Journaling records extra information in case there are problems.
We normally think of our filesystems as a safe place to write information. After working on a document for hours, you want to be able to press save and feel good that your work will still be around when you need it.
But the real story is this isn’t always what happens. If your computer loses power or maybe you’re saving your files to a removable drive and you eject the drive without notice, then you might lose your work.
If that’s not bad enough, the initial problem if left uncorrected could lead to your entire filesystem becoming corrupt. This could cause you to lose information in other files completely unrelated to your recent work.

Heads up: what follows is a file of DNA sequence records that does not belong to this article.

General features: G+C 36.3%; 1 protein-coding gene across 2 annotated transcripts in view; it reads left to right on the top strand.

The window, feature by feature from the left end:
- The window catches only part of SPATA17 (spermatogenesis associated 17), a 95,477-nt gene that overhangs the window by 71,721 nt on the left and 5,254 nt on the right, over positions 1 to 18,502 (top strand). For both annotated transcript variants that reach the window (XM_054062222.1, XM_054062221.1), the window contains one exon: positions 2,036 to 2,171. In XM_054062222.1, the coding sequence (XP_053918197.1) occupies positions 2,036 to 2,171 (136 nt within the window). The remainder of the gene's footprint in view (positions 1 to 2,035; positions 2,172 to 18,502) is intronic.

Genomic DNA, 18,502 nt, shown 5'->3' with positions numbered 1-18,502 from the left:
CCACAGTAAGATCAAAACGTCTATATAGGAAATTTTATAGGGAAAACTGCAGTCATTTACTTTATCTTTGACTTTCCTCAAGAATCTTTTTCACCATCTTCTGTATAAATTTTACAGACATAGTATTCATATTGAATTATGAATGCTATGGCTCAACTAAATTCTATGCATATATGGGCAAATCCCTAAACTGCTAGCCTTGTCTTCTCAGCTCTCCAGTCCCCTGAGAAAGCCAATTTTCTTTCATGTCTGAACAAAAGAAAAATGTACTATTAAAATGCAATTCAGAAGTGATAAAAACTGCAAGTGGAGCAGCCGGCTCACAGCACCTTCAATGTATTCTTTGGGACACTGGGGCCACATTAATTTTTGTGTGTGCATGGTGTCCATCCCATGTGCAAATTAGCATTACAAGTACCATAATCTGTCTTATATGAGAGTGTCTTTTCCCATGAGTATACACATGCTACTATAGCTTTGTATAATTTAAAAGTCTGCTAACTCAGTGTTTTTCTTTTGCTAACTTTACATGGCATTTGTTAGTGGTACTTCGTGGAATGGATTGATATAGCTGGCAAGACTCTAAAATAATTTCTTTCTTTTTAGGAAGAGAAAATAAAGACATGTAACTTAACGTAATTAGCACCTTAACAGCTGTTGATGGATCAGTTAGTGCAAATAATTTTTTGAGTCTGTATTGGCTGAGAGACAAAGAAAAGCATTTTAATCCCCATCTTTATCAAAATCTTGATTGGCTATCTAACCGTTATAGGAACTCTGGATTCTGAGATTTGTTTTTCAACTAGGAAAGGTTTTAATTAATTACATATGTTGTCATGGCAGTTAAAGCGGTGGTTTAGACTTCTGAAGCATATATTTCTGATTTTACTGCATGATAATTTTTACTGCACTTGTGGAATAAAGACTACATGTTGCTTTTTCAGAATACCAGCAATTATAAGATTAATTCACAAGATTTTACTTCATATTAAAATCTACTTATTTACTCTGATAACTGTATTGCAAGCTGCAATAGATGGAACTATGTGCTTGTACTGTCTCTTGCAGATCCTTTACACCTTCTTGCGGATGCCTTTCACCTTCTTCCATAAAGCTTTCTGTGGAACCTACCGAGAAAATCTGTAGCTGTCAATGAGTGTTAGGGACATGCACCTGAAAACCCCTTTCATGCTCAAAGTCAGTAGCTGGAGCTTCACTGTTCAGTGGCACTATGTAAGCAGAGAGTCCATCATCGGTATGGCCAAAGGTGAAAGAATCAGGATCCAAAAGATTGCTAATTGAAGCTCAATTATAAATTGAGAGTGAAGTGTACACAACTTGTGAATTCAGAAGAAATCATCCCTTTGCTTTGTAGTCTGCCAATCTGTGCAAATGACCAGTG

In order to prevent larger problems like this, filesystems go through checks to make sure they’re in good shape before you can use them. This check is sometimes called fsck in Linux or Mac and chkdsk in Windows. These are the names of the utility applications that do the checking.
Journaling can help prevent this check and help the filesystem recover in case there are problems. But it might not help restore your data.
Listen to the full episode to learn about different types of journals such as a meta-data journal, a data journal, and a write-on-copy journal.